# Is this a type-o or intentional?

I've been staring at this confused for a while now, and I've just realized that this might be a type-o. Should I assume that the Levi-Civita symbol is only defined on j,k, and that the i is a type-o, or is there an unwritten rule with this notation that gives the i a meaning?

$\sum$j$\sum$k εi,j,kj,k

D H
Staff Emeritus
Nominally that kind of sum would represent ith component of a vector. However, since δjk is zero if j≠k and εijk is zero if j=k, this is a complicated way of writing the zero vector.

Mark44
Mentor
Minor pedantic point: The word is "typo", which is short for typographical error.

Nominally that kind of sum would represent ith component of a vector. However, since δjk is zero if j≠k and εijk is zero if j=k, this is a complicated way of writing the zero vector.

Thank you very much! The i isn't being defined because it doesn't matter what i is in this situation.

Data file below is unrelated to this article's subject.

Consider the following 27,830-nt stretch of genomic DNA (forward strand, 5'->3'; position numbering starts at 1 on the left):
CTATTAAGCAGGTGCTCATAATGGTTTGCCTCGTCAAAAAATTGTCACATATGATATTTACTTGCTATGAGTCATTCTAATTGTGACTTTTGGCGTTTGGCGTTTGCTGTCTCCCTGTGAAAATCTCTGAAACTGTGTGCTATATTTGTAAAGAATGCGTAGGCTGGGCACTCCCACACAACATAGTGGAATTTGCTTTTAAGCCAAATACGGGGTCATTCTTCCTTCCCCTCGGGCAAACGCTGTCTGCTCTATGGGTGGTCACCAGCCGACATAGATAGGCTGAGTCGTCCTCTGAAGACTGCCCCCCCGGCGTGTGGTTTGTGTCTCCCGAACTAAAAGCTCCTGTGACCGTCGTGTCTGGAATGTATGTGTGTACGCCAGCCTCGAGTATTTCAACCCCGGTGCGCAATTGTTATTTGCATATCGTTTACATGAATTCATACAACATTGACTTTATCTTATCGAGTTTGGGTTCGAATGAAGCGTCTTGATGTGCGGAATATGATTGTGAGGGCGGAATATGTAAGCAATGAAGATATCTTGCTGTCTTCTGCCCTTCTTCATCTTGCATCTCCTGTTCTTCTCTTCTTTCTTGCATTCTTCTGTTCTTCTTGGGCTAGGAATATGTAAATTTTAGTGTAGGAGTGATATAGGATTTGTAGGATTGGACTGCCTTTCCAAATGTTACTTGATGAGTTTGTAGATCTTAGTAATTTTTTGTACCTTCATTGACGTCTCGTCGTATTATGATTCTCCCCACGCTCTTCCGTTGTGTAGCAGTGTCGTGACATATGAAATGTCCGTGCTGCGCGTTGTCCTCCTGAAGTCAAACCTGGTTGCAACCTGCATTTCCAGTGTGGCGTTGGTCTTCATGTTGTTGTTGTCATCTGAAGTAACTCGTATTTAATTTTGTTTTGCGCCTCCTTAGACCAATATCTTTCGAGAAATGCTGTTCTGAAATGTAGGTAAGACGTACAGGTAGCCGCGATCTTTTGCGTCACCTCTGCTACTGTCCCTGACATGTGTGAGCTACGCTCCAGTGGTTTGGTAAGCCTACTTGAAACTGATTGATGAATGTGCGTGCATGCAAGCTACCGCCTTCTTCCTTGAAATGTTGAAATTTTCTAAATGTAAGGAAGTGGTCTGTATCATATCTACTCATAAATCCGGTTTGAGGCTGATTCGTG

And to mark... I didn't know that, thanks

Ray Vickson
Homework Helper
Dearly Missed
I've been staring at this confused for a while now, and I've just realized that this might be a type-o. Should I assume that the Levi-Civita symbol is only defined on j,k, and that the i is a type-o, or is there an unwritten rule with this notation that gives the i a meaning?

$\sum$j$\sum$k εi,j,kj,k

No typo: the standard ε-symbol, used, eg., in writing vector cross-products in 3 dimensions, is:
$$\epsilon_{i j k} = \left\{ \begin{array}{rccl} 1 &\text{ if }& ijk &\text{ is an even permutation of 123}\\ -1&\text{ if }&ijk & \text{ is an odd permutation of 123}\\ 0 &&&\text{ otherwise } \end{array} \right.$$

So, for example, the ith component of ##\vec{C} = \vec{A} \times \vec{B}## is ##C_i = \sum_{j,k} \epsilon_{ijk} A_j B_k##.

BTW: 'type-o' is a category of blood (for blood donations); what you probably mean is 'typo'.